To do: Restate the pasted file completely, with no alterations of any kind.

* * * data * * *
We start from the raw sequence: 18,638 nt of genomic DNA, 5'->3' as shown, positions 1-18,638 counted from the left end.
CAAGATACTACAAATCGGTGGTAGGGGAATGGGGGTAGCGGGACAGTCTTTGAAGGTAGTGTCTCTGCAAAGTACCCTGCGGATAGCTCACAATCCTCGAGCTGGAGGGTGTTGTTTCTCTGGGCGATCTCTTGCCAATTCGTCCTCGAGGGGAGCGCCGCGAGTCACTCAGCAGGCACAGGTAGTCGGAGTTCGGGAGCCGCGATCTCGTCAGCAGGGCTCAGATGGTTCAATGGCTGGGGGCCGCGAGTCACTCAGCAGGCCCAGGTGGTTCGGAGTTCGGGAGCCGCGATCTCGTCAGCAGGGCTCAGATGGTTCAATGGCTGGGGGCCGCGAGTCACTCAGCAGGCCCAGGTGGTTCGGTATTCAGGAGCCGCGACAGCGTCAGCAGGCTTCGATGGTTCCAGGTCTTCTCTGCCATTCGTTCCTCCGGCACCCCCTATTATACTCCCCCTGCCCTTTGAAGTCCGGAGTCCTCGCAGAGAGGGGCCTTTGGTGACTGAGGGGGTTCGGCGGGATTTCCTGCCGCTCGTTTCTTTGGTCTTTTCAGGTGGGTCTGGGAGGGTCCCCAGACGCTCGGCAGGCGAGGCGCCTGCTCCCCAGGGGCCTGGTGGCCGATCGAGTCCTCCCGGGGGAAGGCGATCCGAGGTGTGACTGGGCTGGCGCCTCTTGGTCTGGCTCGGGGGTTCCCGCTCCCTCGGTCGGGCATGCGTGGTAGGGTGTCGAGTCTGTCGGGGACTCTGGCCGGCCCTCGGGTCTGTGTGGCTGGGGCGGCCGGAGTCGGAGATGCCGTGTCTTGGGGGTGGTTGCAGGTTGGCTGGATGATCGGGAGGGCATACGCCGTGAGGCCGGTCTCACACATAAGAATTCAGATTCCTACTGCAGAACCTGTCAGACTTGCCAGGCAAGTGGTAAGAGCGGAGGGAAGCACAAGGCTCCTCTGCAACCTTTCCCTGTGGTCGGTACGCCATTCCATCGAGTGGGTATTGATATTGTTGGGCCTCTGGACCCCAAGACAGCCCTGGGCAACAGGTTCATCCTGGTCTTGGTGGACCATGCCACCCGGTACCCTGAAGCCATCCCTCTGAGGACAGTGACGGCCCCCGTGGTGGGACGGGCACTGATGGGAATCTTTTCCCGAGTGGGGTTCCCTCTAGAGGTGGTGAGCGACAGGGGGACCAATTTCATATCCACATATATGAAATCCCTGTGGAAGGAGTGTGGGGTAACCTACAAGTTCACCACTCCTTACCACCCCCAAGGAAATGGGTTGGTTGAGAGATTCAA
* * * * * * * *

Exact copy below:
We start from the raw sequence: 18,638 nt of genomic DNA, 5'->3' as shown, positions 1-18,638 counted from the left end.
CAAGATACTACAAATCGGTGGTAGGGGAATGGGGGTAGCGGGACAGTCTTTGAAGGTAGTGTCTCTGCAAAGTACCCTGCGGATAGCTCACAATCCTCGAGCTGGAGGGTGTTGTTTCTCTGGGCGATCTCTTGCCAATTCGTCCTCGAGGGGAGCGCCGCGAGTCACTCAGCAGGCACAGGTAGTCGGAGTTCGGGAGCCGCGATCTCGTCAGCAGGGCTCAGATGGTTCAATGGCTGGGGGCCGCGAGTCACTCAGCAGGCCCAGGTGGTTCGGAGTTCGGGAGCCGCGATCTCGTCAGCAGGGCTCAGATGGTTCAATGGCTGGGGGCCGCGAGTCACTCAGCAGGCCCAGGTGGTTCGGTATTCAGGAGCCGCGACAGCGTCAGCAGGCTTCGATGGTTCCAGGTCTTCTCTGCCATTCGTTCCTCCGGCACCCCCTATTATACTCCCCCTGCCCTTTGAAGTCCGGAGTCCTCGCAGAGAGGGGCCTTTGGTGACTGAGGGGGTTCGGCGGGATTTCCTGCCGCTCGTTTCTTTGGTCTTTTCAGGTGGGTCTGGGAGGGTCCCCAGACGCTCGGCAGGCGAGGCGCCTGCTCCCCAGGGGCCTGGTGGCCGATCGAGTCCTCCCGGGGGAAGGCGATCCGAGGTGTGACTGGGCTGGCGCCTCTTGGTCTGGCTCGGGGGTTCCCGCTCCCTCGGTCGGGCATGCGTGGTAGGGTGTCGAGTCTGTCGGGGACTCTGGCCGGCCCTCGGGTCTGTGTGGCTGGGGCGGCCGGAGTCGGAGATGCCGTGTCTTGGGGGTGGTTGCAGGTTGGCTGGATGATCGGGAGGGCATACGCCGTGAGGCCGGTCTCACACATAAGAATTCAGATTCCTACTGCAGAACCTGTCAGACTTGCCAGGCAAGTGGTAAGAGCGGAGGGAAGCACAAGGCTCCTCTGCAACCTTTCCCTGTGGTCGGTACGCCATTCCATCGAGTGGGTATTGATATTGTTGGGCCTCTGGACCCCAAGACAGCCCTGGGCAACAGGTTCATCCTGGTCTTGGTGGACCATGCCACCCGGTACCCTGAAGCCATCCCTCTGAGGACAGTGACGGCCCCCGTGGTGGGACGGGCACTGATGGGAATCTTTTCCCGAGTGGGGTTCCCTCTAGAGGTGGTGAGCGACAGGGGGACCAATTTCATATCCACATATATGAAATCCCTGTGGAAGGAGTGTGGGGTAACCTACAAGTTCACCACTCCTTACCACCCCCAAGGAAATGGGTTGGTTGAGAGATTCAA